He had it all figured out, according to Bas Kerkhof when he was Site Manager at Rhenus, Kraaiven branch, four years ago. The warehouse, 34,000 m2 full of items from an online pet store, was super tightly arranged. The only way to become even more efficient now was to work even harder. He thought.
Until Pipple convinced him that algorithms could be used to make a profit. Although, convince… Kerkhof: “I couldn’t imagine that there was still room. Try it, I thought.” Not knowing that they were Pipple’s very first customer.
Deeper than spreadsheets
The Excel spreadsheets of Rhenus’ engineers were indeed excellent, Pipple observed. But with knowledge of mathematics, A.I. and programming languages, they could go a few steps deeper. That would result in a saving of five percent, they promised.
The savings were more than doubled. The crux? Smarter routes and other combinations of orders. Rhenus also applied the model that Pipple made to other European sites. Kerkhof’s gamble paid off.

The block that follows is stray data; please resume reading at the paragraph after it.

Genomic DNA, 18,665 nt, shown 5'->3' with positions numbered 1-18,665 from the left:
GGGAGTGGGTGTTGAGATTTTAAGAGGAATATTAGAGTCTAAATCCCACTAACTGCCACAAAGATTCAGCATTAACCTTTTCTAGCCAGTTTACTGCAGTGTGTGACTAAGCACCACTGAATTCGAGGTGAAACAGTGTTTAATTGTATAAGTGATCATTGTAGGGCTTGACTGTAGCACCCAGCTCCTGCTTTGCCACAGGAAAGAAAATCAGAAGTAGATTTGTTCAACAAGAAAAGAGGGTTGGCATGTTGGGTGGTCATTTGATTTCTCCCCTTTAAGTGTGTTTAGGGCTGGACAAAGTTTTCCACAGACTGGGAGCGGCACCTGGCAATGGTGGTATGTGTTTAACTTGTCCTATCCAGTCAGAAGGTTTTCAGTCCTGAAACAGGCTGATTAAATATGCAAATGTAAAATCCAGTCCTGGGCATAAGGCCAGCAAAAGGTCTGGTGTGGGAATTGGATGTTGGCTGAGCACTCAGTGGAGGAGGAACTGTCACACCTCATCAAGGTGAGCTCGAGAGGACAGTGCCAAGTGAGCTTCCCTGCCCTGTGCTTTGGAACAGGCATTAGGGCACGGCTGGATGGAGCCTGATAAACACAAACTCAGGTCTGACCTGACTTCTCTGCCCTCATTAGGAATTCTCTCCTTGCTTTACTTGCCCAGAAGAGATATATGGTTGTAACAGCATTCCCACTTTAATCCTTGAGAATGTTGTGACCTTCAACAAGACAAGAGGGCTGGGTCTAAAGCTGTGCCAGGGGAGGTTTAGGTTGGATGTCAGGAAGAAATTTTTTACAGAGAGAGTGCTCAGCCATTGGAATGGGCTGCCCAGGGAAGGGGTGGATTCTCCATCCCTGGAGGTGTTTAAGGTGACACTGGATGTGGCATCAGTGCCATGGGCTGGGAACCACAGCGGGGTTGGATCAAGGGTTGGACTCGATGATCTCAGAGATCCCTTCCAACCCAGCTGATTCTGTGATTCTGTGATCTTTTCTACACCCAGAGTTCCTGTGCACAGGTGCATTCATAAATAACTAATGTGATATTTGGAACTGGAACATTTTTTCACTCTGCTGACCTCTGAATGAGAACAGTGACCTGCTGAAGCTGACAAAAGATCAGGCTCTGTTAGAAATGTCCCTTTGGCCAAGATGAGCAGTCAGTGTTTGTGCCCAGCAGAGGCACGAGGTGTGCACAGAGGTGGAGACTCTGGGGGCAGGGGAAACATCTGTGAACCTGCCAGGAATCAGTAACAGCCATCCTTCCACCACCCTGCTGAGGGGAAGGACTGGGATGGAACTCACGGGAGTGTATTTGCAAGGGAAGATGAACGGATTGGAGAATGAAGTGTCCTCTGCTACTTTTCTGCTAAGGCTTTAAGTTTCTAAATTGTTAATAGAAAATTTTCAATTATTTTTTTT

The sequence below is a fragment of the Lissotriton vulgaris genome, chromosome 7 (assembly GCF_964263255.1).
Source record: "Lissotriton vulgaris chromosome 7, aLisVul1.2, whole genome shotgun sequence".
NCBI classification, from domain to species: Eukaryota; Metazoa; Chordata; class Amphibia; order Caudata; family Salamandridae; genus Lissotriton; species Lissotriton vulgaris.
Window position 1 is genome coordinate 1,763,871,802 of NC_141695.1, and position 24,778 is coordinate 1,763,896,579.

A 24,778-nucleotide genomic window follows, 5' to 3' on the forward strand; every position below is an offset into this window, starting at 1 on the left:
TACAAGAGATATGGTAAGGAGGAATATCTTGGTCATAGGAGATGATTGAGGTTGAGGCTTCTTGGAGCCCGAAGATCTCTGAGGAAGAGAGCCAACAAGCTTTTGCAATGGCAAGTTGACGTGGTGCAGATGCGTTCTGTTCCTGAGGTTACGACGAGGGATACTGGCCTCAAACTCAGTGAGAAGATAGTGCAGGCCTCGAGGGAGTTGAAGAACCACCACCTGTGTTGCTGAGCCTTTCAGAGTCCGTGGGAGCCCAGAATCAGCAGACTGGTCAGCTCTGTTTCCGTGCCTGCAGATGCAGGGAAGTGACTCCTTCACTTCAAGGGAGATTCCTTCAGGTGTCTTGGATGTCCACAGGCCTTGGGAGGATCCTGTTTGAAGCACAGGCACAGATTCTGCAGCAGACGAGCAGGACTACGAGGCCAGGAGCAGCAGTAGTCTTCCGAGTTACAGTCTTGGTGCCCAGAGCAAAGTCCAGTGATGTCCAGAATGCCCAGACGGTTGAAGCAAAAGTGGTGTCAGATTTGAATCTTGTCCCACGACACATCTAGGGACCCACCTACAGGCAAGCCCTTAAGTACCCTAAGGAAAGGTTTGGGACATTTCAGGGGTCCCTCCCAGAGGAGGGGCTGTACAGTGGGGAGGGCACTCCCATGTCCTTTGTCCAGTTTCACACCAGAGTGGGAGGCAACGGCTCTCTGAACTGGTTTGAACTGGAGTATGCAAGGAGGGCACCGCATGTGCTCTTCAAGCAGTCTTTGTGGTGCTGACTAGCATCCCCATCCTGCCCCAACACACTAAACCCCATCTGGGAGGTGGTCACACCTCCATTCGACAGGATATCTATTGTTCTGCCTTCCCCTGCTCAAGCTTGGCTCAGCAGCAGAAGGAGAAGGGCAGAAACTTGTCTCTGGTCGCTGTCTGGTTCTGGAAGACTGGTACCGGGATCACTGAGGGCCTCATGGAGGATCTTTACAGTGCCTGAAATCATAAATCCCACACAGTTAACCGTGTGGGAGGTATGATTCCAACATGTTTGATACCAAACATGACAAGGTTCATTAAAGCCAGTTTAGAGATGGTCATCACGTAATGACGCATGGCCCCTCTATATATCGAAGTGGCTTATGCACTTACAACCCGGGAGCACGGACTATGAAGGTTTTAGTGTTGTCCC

Kerkhof’s successor, Rutmer Mourits, hired Pipple for a follow-up project: ‘Batching 2.0′. Mourits: “Due to the shorter routes, the order pickers collected faster. But we were still struggling with traffic jams at the drop off.” Once again, Rhenus’ engineers and Pipple’s econometricians put their heads together.
Self-learning planning software
It led to a dynamic planning model with a self-learning character. As a result, a planner is almost unnecessary in the long run. Mourits: “It works like a navigation system: the system continuously calculates which routes will take you to your destination the fastest without traffic jams.” A self-learning, autonomous AI planner like this is revolutionary in the industry, according to Kerkhof. “The vast majority of fulfillment companies still rely on standard sorting algorithms.”
Rhenus is already running on the new software while it is constantly being tweaked. “That’s the fastest way to make progress,” Mourits said. “Doing business is taking risks.” It’s a learning process he doesn’t like to go through with anyone but Pipple. “We are a client and Pipple is a supplier, but it doesn’t feel that way. We are truly partners who accomplish a mission together, and have done so for almost four years. Pipple wants it to be a success as much as we do. You can also see this in the chemistry between our engineer Henny Zhang and pipple’s consultants. They speak the same language and rely entirely on each other’s expertise.” Kerkhof: “Pipple is pragmatic and enterprising. That’s a perfect fit for us.”